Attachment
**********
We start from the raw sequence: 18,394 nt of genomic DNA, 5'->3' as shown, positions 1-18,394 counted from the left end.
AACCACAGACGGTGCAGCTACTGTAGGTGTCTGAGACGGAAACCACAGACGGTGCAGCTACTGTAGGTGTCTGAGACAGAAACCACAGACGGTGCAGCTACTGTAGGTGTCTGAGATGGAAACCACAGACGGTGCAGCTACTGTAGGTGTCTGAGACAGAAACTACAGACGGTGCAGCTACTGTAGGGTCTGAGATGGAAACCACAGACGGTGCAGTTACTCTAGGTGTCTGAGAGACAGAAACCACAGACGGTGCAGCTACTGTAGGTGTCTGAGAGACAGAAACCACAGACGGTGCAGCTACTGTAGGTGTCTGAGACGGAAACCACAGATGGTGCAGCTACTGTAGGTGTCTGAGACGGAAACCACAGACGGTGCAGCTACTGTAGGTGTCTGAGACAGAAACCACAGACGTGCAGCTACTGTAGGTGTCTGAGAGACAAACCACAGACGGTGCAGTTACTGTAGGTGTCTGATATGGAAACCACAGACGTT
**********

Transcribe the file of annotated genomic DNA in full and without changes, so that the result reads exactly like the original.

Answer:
We start from the raw sequence: 18,394 nt of genomic DNA, 5'->3' as shown, positions 1-18,394 counted from the left end.
AACCACAGACGGTGCAGCTACTGTAGGTGTCTGAGACGGAAACCACAGACGGTGCAGCTACTGTAGGTGTCTGAGACAGAAACCACAGACGGTGCAGCTACTGTAGGTGTCTGAGATGGAAACCACAGACGGTGCAGCTACTGTAGGTGTCTGAGACAGAAACTACAGACGGTGCAGCTACTGTAGGGTCTGAGATGGAAACCACAGACGGTGCAGTTACTCTAGGTGTCTGAGAGACAGAAACCACAGACGGTGCAGCTACTGTAGGTGTCTGAGAGACAGAAACCACAGACGGTGCAGCTACTGTAGGTGTCTGAGACGGAAACCACAGATGGTGCAGCTACTGTAGGTGTCTGAGACGGAAACCACAGACGGTGCAGCTACTGTAGGTGTCTGAGACAGAAACCACAGACGTGCAGCTACTGTAGGTGTCTGAGAGACAAACCACAGACGGTGCAGTTACTGTAGGTGTCTGATATGGAAACCACAGACGTT